Hong Kong: Wealth gap hits a 30-year high


The gap between rich and poor in Hong Kong, as measured on an internationally recognised scale, now stands at its widest in at least three decades, government figures show.

The city’s Gini coefficient – a scale from 0 to 1 on which higher scores indicate greater income inequality – has reached 0.537 based on income data from 2011. It was 0.533 five years ago and 0.451 in 1981.

It is among the highest in the developed world – compared to 0.482 in Singapore and 0.469 in the United States – with poverty advocates saying it shows that neither the economic growth of the past few years nor government relief measures have succeeded in improving the plight of the poor.

Officials meanwhile say that income disparity is likely to worsen in coming years as the ageing population removes more people from the workforce.

The number of “economically inactive households”, defined as families where nobody is working, increased by 48 per cent from 280,000 to 420,000, the Census and Statistics Department said.

Census department statistics released yesterday also showed that the median monthly income for the city’s poorest 10 per cent, including those who received social security assistance, dropped from HK$2,250 to HK$2,070 in the past five years while the top 10 per cent of earners made HK$95,000, compared to HK$76,250 five years ago.

Oxfam’s advocacy officer Wong Shek-hung said a Gini index higher than 0.4 indicated serious inequality. Associate Professor Law Chi-kwong, of the University of Hong Kong’s social work department, said the figures might well be underestimated as the measurements included welfare income received by households eligible for Comprehensive Social Security Assistance.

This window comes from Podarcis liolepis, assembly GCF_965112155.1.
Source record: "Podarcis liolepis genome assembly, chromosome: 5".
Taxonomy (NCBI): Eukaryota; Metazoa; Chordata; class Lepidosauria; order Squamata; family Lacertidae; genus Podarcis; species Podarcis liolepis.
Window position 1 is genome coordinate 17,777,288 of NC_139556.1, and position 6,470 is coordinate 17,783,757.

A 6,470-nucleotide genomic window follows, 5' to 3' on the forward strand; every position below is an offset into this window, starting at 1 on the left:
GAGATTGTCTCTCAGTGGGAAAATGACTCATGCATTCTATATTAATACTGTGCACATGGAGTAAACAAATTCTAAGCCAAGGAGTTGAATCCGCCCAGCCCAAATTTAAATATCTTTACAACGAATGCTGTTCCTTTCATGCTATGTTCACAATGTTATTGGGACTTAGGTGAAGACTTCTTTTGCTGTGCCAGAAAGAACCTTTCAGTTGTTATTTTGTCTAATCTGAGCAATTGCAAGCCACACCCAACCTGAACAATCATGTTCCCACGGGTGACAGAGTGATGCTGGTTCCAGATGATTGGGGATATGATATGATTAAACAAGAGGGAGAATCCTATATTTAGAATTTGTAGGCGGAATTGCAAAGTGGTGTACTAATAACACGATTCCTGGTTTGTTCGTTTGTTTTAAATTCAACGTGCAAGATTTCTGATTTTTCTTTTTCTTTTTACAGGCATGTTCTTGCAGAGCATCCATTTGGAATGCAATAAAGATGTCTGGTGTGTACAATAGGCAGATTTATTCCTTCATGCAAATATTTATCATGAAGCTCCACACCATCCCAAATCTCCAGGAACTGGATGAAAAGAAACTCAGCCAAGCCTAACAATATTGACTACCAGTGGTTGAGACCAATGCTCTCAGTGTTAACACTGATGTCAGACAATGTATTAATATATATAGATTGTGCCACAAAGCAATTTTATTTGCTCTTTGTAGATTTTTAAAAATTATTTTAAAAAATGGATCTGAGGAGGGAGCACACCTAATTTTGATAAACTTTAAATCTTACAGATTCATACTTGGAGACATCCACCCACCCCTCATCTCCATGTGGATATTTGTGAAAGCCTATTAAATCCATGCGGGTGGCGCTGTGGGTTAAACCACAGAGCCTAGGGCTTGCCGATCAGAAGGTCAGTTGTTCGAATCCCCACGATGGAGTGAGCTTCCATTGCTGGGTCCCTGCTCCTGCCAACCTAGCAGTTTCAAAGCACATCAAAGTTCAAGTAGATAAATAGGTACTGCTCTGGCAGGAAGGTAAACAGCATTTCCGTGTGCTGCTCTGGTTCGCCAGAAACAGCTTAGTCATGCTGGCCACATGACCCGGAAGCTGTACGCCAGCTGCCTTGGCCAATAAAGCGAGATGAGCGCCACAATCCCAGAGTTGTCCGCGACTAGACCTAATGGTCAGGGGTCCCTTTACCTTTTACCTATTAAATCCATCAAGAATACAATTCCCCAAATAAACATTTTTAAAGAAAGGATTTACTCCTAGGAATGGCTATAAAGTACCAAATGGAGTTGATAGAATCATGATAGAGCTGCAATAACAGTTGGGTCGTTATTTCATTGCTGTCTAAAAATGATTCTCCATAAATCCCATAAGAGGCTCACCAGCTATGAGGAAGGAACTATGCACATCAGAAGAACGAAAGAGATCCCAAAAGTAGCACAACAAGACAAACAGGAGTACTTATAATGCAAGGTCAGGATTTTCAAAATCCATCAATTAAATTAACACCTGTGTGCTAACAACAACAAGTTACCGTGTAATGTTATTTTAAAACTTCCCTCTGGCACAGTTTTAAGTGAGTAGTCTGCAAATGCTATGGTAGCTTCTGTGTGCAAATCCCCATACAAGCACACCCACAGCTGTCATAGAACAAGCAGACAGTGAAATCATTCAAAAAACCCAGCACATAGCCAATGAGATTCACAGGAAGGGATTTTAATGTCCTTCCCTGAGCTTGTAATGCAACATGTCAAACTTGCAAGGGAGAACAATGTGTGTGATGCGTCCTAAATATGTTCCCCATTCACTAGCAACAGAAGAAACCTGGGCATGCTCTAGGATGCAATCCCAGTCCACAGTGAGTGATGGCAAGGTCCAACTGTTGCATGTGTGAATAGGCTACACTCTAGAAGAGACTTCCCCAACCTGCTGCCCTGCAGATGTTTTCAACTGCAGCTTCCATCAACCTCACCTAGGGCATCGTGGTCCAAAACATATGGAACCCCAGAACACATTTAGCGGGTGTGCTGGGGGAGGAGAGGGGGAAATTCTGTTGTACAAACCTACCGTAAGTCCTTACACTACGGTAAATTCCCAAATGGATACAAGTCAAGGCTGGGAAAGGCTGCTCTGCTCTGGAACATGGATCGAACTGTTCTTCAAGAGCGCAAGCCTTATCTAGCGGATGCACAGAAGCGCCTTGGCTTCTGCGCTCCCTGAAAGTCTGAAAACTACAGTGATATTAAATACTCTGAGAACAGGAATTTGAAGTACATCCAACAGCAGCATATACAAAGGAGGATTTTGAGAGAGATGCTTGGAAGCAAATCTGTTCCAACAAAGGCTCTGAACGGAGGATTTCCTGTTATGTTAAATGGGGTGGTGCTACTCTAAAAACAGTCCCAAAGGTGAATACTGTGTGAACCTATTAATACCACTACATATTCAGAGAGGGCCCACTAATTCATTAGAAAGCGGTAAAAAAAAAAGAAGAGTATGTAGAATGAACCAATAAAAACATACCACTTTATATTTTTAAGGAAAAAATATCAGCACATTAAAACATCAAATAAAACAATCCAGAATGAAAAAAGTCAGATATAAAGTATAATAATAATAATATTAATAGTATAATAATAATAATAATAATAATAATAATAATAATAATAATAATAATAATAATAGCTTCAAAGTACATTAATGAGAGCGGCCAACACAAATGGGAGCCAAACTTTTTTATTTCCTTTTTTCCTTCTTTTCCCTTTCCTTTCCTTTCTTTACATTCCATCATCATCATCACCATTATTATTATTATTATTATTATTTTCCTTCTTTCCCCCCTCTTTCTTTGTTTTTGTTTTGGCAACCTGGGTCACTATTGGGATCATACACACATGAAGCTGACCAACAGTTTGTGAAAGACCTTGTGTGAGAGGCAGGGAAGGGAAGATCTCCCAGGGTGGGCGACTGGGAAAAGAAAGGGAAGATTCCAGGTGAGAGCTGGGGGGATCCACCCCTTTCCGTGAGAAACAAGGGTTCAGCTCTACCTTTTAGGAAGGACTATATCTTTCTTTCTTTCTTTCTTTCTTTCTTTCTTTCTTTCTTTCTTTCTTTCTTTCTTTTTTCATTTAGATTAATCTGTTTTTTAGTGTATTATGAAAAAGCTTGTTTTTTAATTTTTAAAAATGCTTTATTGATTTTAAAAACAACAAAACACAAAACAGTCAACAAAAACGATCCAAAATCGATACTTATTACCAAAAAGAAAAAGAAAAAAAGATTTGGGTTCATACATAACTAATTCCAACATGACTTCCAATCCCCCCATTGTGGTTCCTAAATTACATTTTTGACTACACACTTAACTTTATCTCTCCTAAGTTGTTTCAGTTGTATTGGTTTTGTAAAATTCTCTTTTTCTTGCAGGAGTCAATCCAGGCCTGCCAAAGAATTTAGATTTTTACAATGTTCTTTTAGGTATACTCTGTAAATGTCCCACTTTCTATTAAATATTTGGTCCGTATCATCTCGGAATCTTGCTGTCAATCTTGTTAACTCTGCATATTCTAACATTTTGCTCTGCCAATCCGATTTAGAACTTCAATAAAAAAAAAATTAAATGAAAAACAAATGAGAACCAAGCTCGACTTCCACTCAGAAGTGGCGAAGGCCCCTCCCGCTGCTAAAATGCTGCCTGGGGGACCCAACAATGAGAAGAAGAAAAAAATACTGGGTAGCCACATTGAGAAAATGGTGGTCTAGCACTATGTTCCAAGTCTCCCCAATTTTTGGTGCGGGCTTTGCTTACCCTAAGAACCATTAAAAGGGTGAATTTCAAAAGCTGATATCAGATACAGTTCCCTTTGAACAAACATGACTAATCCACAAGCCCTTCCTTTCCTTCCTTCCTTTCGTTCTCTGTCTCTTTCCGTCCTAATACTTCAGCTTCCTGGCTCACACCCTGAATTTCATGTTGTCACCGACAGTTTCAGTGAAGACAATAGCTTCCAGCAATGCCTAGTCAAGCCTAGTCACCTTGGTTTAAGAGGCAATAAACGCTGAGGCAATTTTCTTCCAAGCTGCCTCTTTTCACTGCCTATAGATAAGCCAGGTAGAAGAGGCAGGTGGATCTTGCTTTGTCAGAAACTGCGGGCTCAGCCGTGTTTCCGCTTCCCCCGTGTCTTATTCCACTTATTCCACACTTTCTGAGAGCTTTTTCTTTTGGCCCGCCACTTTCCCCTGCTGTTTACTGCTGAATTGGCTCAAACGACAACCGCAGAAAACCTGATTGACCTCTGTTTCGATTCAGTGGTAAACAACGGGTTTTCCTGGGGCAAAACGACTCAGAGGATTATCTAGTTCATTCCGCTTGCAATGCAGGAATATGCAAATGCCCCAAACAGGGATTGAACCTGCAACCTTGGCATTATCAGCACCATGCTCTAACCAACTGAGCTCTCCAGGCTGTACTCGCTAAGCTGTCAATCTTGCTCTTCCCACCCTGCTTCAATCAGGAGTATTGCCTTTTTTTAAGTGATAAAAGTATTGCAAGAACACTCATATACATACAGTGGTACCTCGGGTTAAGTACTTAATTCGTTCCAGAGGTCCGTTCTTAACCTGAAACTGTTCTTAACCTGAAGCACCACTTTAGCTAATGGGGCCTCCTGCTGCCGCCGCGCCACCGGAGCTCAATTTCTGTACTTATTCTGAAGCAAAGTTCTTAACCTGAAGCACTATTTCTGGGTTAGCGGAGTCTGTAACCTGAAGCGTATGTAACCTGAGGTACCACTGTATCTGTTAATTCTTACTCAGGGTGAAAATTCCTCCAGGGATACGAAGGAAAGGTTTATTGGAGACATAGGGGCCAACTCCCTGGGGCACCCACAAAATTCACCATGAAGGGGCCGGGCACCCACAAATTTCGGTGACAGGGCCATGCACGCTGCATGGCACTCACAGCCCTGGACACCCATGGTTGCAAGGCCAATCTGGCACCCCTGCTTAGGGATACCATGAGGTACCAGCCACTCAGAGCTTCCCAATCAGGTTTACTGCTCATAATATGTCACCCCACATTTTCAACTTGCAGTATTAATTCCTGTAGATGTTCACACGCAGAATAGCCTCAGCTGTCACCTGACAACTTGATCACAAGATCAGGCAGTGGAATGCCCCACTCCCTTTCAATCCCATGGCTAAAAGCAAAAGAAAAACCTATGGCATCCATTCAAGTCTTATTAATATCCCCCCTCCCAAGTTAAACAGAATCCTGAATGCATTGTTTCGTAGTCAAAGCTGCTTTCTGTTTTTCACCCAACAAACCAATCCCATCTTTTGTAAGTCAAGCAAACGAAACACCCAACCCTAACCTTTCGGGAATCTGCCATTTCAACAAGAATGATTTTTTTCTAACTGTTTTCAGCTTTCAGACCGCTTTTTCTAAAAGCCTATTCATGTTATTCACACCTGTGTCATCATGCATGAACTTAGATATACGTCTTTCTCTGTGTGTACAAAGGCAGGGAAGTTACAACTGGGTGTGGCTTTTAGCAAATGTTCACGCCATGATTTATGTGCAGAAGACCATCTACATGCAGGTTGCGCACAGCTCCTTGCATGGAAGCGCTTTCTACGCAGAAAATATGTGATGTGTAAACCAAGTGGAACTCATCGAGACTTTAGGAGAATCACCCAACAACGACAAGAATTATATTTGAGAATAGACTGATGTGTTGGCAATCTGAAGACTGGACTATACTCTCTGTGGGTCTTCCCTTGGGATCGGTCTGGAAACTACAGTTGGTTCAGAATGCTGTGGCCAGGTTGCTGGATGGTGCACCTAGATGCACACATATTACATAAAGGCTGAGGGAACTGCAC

The warnings came a day after chief executive-elect Leung Chun-ying vowed to revive an anti-poverty commission to set out policies to relieve hardship among low-income earners.

Leung said on Sunday that a preparation committee for the commission would be formed soon so the body could be functioning when he took office in July 1.

Commissioner for Census and Statistics Lily Ou-yang said yesterday that the enactment of minimum wage laws as well as economic growth in the past few years had boosted incomes for low earners and the better-off, meaning the wealth gap had not changed dramatically.

The chief executive of the Hong Kong Council of Social Service, Christine Fang Meng-sang, said the government should no longer assume economic growth could improve the living standards of the poor.

Various advocacy groups have estimated that more than 1 million Hongkongers live in poverty, although the government does not have an official definition.

Chan Yik-ping, 43, said her family of four saw little hope of escaping poverty in the near future. A quarter of her waiter husband’s HK$8,000 salary goes on rent for their cubicle in a subdivided flat in Sham Shui Po, while milk formula and diapers for a new baby cost HK$2,000.

“I just took the baby to see a doctor today. It cost HK$100, and it’s already the cheapest in town,” Chan said. “It’s nearly impossible for four people to live off just HK$8,000.”

The family applied for public housing four years ago but have heard nothing yet.

“My biggest wish is to be assigned a flat in a public estate soon. The children are growing up and it’s getting more crowded here,” she said, looking at her 12-year-old son.

“My older son has always wanted his own room, and I feel sorry that I haven’t been able to give him that.”

Dennis Chong and Ada Lee
Jun 19, 2012

South China Morning Post